Steve, Susie, Bob, and Barbie are all Members, however Steve and Susie do not manage the LLC; Bob and Barbie do.

Therefore, this LLC is a Manager-managed LLC:

  • Steve and Susie are the Members
  • Bob and Barbie are the Managing Members (they are both Members and Managers)

“External” Manager-managed LLC

Note: An External Manager-managed LLC is not an official term, however we use it to make LLC management easier to understand.

An External Manager-managed LLC is very similar to an Internal Manager-managed LLC, except this time, none of the Members are the Managers. Instead, all of the Members take a “back seat” and they hire an outside person or persons (who is not an owner of the LLC) to run the LLC.

For example, Steve and Susie are both owners of an LLC, however, they live in Illinois and invest in real estate in California. They want to bring on an LLC Manager to run the operations in California. They hire Charlie, a real estate expert, as their LLC Manager. Charlie runs the day-to-day operations and binds the LLC in contracts and agreements.

Therefore, this LLC is a Manager-managed LLC:

  • Steve and Susie are the Members
  • Charlie is the Manager

“Hybrid” Manager-managed LLC

Note: A Hybrid Manager-managed LLC is not an official term, however we use it to make LLC management easier to understand.

A Hybrid Manager-managed LLC is an LLC that has both “internal” and “external” Managers.

For example, let’s look at our four-Member LLC again. We have Steve and Susie who are Members. And we have Bob and Barbie who are Managing Members (they are both Members and Managers). The four have decided to hire a real estate expert, Charlie, to help expand their business. Charlie, along with Bob and Barbie, will run the day-to-day operations and bind the LLC in contracts and agreements.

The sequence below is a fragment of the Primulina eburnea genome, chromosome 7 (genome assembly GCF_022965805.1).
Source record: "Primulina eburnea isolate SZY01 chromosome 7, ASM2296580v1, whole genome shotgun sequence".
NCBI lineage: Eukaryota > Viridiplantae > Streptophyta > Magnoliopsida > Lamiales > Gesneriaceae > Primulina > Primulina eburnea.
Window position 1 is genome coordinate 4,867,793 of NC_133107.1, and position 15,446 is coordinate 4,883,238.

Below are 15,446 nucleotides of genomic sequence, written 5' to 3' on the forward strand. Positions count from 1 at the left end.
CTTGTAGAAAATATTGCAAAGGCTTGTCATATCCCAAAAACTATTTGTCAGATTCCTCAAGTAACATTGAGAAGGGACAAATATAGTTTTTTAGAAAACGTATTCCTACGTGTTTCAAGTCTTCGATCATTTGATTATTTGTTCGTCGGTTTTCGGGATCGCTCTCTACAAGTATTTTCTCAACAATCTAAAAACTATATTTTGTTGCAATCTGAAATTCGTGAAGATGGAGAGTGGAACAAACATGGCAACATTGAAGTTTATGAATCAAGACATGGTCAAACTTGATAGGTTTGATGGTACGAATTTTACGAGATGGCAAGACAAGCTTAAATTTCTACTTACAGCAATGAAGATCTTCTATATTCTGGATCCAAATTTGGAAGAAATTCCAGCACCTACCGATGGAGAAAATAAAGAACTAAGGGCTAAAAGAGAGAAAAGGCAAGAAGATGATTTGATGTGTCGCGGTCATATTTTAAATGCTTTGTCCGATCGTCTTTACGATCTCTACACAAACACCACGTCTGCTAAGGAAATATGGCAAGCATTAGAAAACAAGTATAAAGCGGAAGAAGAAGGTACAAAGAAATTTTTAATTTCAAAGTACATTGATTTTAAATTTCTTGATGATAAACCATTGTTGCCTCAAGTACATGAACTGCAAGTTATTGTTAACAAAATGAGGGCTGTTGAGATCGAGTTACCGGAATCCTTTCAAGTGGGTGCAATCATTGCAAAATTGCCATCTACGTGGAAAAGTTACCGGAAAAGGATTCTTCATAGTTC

Therefore this LLC is a Manager-managed LLC:

  • Steve and Susie are the Members
  • Bod and Barbie are the Managing Members (they are both Members and Managers)
  • Charlie is just a Manager

How are Single-Member LLCs Managed?

Most Single-Member LLCs elect to be Member-managed, however a Single-Member LLC can also be Manager-managed.

Typically, it’s a little redundant, but if there is a choice on the state’s LLC formation documents, some people don’t want to reveal that they are the owner (Member), so they choose for their LLC to be Manager-managed and they list themselves as the Manager.

This way, it’s more ambiguous since an LLC Manager may or may not be a Member. In this case, they would still own and control the LLC, but that would be done privately through the LLC’s Operating Agreement (there are templates you can download below).

Most LLCs are Member-managed

Most people choose for their LLC to be Member-managed.

A Member-managed LLC is a simpler management structure and is usually easier for people to wrap their head around.

Binding Contracts in a Manager-managed LLC

It’s important to note that in a Manager-managed LLC, it’s only the Managers that can bind the LLC in contracts and agreements.

The Members (that are not Managers) cannot bind the LLC in contracts or agreements and they don’t take part in the day-to-day operations.

An LLC Member can advise an LLC Manager, but an LLC Manager does not have to follow or agree to this advice (depending on the language in the Operating Agreement).

Having said that, Members still have power, since if all Members agree, the Members can remove the existing Managers and appoint a new one. All Members must agree to such changes in writing. Again, the details depend on the language in the Operating Agreement.

What if I want to have someone else sign for the LLC, but I don’t want them to be an LLC Manager?

An LLC can still have someone sign on behalf of the LLC and enter into agreements, but this person doesn’t need to be an LLC Member or Manager. This person is usually called an Authorized Party or Authorized Individual.

This authority can be given to someone using a Resolution or an Authorization Agreement.

Typically, an arrangement like this is more limiting and restricting than having an LLC Manager.

We don’t have a Resolution or Authorization Agreement you can download at this time, but we do recommend working with an attorney if that’s something you’re interested in.

Operating Agreement Downloads for Member-managed and Manager-managed LLCs

Member-managed LLC Operating Agreement

Our Member-managed LLC Operating Agreement template is available in 3 formats:

Manager-managed LLC Operating Agreement

If your LLC will be Manager-managed, you can download the Operating Agreement template below.

Their Manager-managed LLC Operating Agreement template is available in 2 formats:

Operating Agreements don’t need to be notarized

Both Member-managed LLC Operating Agreements and Manager-managed Operating Agreements don’t need to be notarized.